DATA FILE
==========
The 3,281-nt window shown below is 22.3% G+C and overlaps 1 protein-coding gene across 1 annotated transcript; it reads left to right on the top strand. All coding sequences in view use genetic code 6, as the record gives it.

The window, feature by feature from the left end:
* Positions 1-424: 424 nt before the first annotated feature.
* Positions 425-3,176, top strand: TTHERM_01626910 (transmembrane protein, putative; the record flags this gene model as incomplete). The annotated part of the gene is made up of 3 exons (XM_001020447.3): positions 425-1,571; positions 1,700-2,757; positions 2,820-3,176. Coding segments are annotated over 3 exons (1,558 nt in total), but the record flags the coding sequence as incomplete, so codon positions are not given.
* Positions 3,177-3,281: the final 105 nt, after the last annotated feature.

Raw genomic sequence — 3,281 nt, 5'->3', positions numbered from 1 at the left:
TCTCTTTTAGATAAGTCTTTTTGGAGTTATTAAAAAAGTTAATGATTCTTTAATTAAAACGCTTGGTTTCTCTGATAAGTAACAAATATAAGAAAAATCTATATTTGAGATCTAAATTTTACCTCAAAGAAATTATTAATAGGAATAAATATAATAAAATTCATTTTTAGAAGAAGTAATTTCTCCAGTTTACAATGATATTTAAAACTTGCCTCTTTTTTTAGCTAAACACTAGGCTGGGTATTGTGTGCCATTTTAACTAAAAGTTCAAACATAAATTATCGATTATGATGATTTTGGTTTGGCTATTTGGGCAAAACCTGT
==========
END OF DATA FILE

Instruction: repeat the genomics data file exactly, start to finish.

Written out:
The 3,281-nt window shown below is 22.3% G+C and overlaps 1 protein-coding gene across 1 annotated transcript; it reads left to right on the top strand. All coding sequences in view use genetic code 6, as the record gives it.

The window, feature by feature from the left end:
* Positions 1-424: 424 nt before the first annotated feature.
* Positions 425-3,176, top strand: TTHERM_01626910 (transmembrane protein, putative; the record flags this gene model as incomplete). The annotated part of the gene is made up of 3 exons (XM_001020447.3): positions 425-1,571; positions 1,700-2,757; positions 2,820-3,176. Coding segments are annotated over 3 exons (1,558 nt in total), but the record flags the coding sequence as incomplete, so codon positions are not given.
* Positions 3,177-3,281: the final 105 nt, after the last annotated feature.

Raw genomic sequence — 3,281 nt, 5'->3', positions numbered from 1 at the left:
TCTCTTTTAGATAAGTCTTTTTGGAGTTATTAAAAAAGTTAATGATTCTTTAATTAAAACGCTTGGTTTCTCTGATAAGTAACAAATATAAGAAAAATCTATATTTGAGATCTAAATTTTACCTCAAAGAAATTATTAATAGGAATAAATATAATAAAATTCATTTTTAGAAGAAGTAATTTCTCCAGTTTACAATGATATTTAAAACTTGCCTCTTTTTTTAGCTAAACACTAGGCTGGGTATTGTGTGCCATTTTAACTAAAAGTTCAAACATAAATTATCGATTATGATGATTTTGGTTTGGCTATTTGGGCAAAACCTGT